Studies support these findings. One found that probiotics help improve gut transit time, stool frequency, and stool consistency.13 The key is to find a probiotic supplement with trillions of supporting organisms that also survive obstacles like your harsh stomach environment before it reaches your large intestine. 

Read more about what to look for in a probiotic supplement here 

Strategy #9: Check Your Thyroid 

“Thyroid hormones control peristalsis, or the movement of the intestines,” says Alan Christianson, NMD in The Thyroid Reset Diet. “Without the correct amount of hormones, gas, bloating, constipation, or diarrhea can be the result.” 

If you suspect thyroid issues, ask your healthcare practitioner to do a complete thyroid panel, which measures TSH but also free T3 and T4, reverse T3, and antibodies. You can order a convenient at-home advanced thyroid panel and other lab tests here. 

I speak with Dr. Christianson about thyroid health in this episode of Ask the Health Expert. 

Strategy #10: Take Digestive Enzymes  

Our body’s digestive enzymes (especially our stomach’s hydrochloric acid secretion) slow down by the time we’re in our 30s, which means we have more problems breaking down protein. Stress can further impact the quality and quantity of your digestive enzymes. 

A digestive enzyme supplement can provide that needed support to help break down food, which may improve motility through the gut and relieve bathroom issues such as constipation. 

Belly Rescue™ is a comprehensive digestive enzyme formula that combines enzymes with select botanicals to help you break down food like a pro.* Order it here.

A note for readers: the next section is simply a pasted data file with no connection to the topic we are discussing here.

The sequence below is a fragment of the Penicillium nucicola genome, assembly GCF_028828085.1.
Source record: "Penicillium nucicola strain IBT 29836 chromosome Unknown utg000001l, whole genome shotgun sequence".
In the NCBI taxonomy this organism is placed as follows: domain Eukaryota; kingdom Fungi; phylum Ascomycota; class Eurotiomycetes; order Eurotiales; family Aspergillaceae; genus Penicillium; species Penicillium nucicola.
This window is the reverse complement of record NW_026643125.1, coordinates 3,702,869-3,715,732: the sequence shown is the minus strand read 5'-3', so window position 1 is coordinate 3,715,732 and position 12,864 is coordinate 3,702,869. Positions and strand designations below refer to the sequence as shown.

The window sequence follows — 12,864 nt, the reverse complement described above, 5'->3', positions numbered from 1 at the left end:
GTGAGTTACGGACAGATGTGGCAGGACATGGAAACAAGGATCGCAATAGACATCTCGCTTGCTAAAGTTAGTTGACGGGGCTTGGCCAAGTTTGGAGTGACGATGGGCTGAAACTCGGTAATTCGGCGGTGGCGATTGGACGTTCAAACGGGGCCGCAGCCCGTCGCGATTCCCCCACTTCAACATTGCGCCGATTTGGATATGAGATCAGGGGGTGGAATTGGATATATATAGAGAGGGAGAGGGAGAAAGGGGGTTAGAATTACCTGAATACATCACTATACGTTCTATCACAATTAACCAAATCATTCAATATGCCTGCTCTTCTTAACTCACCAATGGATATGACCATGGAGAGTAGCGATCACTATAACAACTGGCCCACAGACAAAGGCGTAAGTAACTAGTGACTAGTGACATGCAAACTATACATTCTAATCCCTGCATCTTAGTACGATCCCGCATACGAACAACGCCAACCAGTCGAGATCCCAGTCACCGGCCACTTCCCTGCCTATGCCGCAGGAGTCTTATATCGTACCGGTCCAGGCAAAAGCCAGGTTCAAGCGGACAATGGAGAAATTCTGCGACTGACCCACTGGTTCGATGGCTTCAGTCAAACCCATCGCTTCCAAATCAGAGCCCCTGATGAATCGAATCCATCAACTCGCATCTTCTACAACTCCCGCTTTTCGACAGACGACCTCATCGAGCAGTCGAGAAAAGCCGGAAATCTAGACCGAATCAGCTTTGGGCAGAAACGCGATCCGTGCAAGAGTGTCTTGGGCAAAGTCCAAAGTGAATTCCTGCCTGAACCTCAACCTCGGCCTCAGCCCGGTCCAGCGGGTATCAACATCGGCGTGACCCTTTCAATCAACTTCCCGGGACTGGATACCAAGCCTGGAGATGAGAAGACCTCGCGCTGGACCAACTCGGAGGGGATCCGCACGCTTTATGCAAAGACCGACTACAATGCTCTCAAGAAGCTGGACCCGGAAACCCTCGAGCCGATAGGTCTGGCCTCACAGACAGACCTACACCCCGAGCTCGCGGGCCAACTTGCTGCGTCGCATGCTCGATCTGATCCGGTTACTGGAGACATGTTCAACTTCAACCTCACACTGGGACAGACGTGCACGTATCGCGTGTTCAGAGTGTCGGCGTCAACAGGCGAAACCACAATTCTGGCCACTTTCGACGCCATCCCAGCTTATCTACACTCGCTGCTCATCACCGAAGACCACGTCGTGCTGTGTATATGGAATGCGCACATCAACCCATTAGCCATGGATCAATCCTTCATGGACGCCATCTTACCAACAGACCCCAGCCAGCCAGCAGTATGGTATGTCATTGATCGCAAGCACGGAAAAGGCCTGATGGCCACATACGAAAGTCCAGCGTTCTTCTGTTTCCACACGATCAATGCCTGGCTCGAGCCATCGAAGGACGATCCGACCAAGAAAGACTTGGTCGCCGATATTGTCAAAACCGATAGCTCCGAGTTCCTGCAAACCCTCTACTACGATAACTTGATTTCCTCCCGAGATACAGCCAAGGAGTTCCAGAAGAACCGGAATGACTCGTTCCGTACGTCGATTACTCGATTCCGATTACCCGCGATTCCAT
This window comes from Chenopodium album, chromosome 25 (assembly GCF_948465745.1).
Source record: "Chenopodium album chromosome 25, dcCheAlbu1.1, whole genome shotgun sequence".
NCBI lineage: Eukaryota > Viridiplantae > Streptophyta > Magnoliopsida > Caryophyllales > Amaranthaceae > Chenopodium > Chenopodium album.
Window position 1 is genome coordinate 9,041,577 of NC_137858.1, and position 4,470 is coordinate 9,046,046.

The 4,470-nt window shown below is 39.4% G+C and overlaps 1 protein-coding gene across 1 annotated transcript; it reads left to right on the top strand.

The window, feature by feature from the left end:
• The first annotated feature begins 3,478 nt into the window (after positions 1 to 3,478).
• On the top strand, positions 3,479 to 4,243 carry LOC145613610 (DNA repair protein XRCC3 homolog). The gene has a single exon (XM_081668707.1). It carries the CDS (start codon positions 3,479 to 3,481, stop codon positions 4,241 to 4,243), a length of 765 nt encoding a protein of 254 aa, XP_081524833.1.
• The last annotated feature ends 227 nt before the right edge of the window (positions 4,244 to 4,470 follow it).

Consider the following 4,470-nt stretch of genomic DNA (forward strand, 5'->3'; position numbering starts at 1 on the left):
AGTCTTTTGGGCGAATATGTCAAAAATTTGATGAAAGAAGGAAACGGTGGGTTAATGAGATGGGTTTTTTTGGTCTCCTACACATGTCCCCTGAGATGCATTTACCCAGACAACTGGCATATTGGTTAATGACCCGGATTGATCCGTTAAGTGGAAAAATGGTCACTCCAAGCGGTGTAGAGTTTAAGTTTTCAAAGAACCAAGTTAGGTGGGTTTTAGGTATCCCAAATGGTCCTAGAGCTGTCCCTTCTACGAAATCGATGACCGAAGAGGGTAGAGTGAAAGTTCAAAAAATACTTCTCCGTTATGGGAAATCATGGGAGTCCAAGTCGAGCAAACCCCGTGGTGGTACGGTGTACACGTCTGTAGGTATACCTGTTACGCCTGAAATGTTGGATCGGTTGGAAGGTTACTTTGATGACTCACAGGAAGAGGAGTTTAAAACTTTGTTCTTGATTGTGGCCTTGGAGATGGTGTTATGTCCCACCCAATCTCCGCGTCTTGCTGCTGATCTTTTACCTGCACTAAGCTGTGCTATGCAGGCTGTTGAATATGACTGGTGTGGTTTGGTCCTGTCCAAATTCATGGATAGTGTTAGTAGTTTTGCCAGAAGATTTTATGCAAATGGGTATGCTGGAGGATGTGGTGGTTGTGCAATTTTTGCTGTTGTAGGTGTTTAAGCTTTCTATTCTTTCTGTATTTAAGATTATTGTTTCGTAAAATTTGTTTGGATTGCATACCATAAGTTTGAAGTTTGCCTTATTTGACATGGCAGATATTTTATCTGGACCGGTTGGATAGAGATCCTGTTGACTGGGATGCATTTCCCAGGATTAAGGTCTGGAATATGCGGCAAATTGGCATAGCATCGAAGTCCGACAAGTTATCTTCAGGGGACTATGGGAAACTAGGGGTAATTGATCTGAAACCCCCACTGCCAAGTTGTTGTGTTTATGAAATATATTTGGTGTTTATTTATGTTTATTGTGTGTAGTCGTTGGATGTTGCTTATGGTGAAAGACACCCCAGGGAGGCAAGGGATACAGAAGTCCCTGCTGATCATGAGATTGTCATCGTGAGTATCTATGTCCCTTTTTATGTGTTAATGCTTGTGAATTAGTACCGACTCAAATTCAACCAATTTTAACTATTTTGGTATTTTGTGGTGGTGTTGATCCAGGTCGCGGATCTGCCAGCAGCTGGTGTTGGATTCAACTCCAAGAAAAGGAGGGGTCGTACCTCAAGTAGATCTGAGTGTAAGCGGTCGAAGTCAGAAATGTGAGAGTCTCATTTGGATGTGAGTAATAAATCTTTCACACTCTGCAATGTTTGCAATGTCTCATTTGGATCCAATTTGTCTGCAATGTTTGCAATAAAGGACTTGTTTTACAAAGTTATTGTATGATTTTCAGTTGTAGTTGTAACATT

The views in this blog by JJ Virgin should never be used as a substitute for professional medical advice. Please work with a healthcare practitioner concerning any medical problem or concern. The information here is not intended to diagnose, treat, or prevent any disease or condition. Statements contained here have not been evaluated by the Food and Drug Administration. 

*These statements have not been evaluated by the Food and Drug Administration. This product is not intended to diagnose, treat, cure, or prevent any disease. 

References: 

  1. Jani B, Marsicano E. Constipation: Evaluation and Management. Mo Med. 2018 May-Jun;115(3):236-240. PMID: 30228729; PMCID: PMC6140151. 
  2. Al-Shboul OA, Nazzal MS, Mustafa AG, Al-Dwairi AN, Alqudah MA, Abu Omar A, Alfaqih MA, Alsalem MI. Estrogen relaxes gastric muscle cells via a nitric oxide- and cyclic guanosine monophosphate-dependent mechanism: A sex-associated differential effect. Exp Ther Med. 2018 Sep;16(3):1685-1692. doi: 10.3892/etm.2018.6406. Epub 2018 Jul 4. PMID: 30186388; PMCID: PMC6122185.